Mastodon Has Already Won
A few years ago, the internet has changed. What was open and crazy became closed and tamed. Facebook, Twitter, and Myspace - big companies took it all. People no longer have their websites, email became synonymous with Google, and Messenger, Discord, etc., took over instant messaging. We stopped owning the internet and started renting the space from a few companies. Their grasp is firm, and nothing changes unless they make something foolish.
Not that there are no alternatives. We always had open-source and free replacements. We are still able to use (and host) bulletin boards, blogs, emails, IRC, Jitsi, or XMPP. Those alternatives are proven, stable, and feature-rich but lack the most crucial aspect - the user base. You can use it, but your friends or family won’t. You become part of a small community when you join any of those. It’s fantastic, but Zuckerberg had nothing to fear. If you want to message a friend, the friend is most likely on Messenger/WhatsApp.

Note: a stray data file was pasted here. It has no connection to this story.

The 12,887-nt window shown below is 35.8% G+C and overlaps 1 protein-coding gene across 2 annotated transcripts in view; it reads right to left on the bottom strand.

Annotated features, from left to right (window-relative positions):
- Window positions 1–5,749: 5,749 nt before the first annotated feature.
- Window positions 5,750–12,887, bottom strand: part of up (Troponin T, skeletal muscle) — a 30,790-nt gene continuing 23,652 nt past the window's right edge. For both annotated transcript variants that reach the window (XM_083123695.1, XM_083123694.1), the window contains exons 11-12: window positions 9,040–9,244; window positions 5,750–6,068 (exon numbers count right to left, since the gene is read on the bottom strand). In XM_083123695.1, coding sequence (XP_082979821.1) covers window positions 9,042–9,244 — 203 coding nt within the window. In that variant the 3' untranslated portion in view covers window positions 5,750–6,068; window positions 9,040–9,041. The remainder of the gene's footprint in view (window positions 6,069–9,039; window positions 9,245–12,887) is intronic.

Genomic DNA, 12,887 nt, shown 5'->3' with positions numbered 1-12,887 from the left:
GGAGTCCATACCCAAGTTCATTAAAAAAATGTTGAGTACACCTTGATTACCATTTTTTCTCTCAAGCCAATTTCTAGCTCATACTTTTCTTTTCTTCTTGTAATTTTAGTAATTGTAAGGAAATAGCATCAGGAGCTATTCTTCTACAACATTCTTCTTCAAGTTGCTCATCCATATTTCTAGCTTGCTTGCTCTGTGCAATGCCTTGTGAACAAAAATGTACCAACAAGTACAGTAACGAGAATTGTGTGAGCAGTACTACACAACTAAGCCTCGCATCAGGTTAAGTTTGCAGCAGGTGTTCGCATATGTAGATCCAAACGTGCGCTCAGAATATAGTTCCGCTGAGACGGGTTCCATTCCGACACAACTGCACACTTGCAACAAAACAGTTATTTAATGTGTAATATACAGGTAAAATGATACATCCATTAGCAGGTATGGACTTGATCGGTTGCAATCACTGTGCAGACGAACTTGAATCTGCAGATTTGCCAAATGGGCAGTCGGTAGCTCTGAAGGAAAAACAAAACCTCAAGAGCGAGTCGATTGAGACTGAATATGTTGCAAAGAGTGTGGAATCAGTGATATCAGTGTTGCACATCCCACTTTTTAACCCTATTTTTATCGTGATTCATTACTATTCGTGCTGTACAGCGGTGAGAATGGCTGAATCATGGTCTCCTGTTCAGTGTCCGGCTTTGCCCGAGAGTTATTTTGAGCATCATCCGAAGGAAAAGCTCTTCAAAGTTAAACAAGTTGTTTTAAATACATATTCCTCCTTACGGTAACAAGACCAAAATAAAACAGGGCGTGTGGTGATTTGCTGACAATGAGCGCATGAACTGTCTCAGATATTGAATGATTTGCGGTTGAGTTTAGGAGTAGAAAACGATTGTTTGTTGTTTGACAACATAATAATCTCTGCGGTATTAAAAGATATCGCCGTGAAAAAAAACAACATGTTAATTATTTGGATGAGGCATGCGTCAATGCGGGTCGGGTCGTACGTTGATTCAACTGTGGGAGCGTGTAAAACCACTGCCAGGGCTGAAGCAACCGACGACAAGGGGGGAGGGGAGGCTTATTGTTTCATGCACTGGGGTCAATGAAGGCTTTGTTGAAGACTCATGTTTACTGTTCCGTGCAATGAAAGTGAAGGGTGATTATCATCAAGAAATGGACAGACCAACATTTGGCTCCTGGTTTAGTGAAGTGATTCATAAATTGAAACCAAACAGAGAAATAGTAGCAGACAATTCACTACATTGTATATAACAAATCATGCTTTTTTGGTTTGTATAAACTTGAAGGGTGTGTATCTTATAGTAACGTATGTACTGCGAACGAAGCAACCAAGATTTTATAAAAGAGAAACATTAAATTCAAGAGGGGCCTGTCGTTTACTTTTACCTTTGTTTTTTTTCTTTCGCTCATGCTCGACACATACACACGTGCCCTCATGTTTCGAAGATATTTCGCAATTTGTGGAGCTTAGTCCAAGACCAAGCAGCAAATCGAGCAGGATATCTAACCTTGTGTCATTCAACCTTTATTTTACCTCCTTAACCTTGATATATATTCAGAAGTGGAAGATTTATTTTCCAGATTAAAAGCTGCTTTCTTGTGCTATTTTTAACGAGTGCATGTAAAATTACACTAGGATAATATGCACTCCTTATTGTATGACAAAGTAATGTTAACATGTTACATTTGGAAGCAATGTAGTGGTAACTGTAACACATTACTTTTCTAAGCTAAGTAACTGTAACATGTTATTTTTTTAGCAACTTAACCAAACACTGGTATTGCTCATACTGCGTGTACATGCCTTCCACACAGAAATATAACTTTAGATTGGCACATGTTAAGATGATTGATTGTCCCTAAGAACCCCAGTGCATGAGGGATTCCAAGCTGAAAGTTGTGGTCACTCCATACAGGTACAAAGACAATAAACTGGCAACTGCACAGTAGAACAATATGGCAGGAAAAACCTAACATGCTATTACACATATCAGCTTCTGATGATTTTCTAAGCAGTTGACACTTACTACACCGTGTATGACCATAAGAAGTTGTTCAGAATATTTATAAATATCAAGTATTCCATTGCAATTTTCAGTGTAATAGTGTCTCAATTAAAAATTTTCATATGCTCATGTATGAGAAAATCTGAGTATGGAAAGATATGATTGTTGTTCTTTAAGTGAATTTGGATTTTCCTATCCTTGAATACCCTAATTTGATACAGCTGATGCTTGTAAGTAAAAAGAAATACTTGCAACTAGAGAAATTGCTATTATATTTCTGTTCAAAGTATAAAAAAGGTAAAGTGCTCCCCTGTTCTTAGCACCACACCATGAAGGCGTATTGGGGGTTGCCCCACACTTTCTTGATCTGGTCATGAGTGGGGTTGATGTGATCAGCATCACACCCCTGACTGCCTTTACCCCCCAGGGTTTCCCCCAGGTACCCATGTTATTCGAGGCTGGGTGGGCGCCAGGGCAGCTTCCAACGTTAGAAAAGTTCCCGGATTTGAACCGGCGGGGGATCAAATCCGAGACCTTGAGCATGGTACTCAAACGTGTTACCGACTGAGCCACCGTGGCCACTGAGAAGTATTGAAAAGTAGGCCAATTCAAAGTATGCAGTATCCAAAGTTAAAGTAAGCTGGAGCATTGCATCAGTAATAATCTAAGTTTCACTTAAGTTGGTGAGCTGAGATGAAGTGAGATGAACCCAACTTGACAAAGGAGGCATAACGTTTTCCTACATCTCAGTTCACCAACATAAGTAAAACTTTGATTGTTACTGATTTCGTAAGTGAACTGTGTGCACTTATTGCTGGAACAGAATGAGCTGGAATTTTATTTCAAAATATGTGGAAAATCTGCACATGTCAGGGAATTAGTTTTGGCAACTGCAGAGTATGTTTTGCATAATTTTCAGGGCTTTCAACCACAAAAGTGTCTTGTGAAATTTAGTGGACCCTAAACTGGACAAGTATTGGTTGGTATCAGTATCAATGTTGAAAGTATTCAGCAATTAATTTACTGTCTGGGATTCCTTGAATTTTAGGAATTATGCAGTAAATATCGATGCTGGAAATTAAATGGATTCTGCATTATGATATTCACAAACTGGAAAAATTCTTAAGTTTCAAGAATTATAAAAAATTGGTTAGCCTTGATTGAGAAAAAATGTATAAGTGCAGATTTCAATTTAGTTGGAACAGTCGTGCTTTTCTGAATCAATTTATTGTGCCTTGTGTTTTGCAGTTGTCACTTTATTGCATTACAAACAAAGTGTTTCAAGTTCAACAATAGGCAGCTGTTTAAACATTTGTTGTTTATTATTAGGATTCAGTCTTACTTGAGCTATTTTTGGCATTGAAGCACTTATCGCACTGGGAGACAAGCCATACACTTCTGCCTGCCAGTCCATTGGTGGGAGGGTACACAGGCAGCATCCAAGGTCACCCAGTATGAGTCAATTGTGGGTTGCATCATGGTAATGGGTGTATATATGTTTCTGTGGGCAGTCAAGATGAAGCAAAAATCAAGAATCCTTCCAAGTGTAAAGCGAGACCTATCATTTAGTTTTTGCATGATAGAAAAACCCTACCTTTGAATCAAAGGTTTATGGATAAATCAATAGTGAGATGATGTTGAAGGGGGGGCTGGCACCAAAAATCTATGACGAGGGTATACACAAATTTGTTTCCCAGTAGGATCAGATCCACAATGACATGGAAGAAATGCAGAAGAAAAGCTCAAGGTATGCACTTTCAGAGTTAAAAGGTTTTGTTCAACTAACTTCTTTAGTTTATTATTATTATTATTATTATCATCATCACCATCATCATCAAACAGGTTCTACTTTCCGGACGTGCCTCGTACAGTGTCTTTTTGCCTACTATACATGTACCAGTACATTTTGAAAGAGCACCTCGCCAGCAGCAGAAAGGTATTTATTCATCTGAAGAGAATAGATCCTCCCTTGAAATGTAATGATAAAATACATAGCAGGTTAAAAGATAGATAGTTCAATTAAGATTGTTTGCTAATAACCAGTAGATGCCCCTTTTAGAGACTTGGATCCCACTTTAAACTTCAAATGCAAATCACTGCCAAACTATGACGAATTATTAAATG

The only counter-example I can think of is Mastodon. Recently the network passed 10 million users. 10 million may not sound impressive next to 450 million monthly active users of Twitter, but it’s a lot.
We are seeing something new. Musk is slowly destroying Twitter, and, of course, someone will benefit from it. Recently, this would be another VC-backed personal data-gathering machine. But somehow, contrary to any logic, people moved to an open-source solution.
This is what I consider the victory of Mastodon. It showed us that a free, open-source, not backed by any big company product can be a viable contender.
We’ve seen some free products gain tremendous traction, but only after help from big businesses. For example, Linux got a lot of support from IBM; Android is Google-owned, and VSCode is from Microsoft.
Mastodon is a creation of a single Russian dude. And, by a lucky dice roll, it became the first real success of the open-source world. So for me, even if Mastodon disappears tomorrow, it will already be a great victory.
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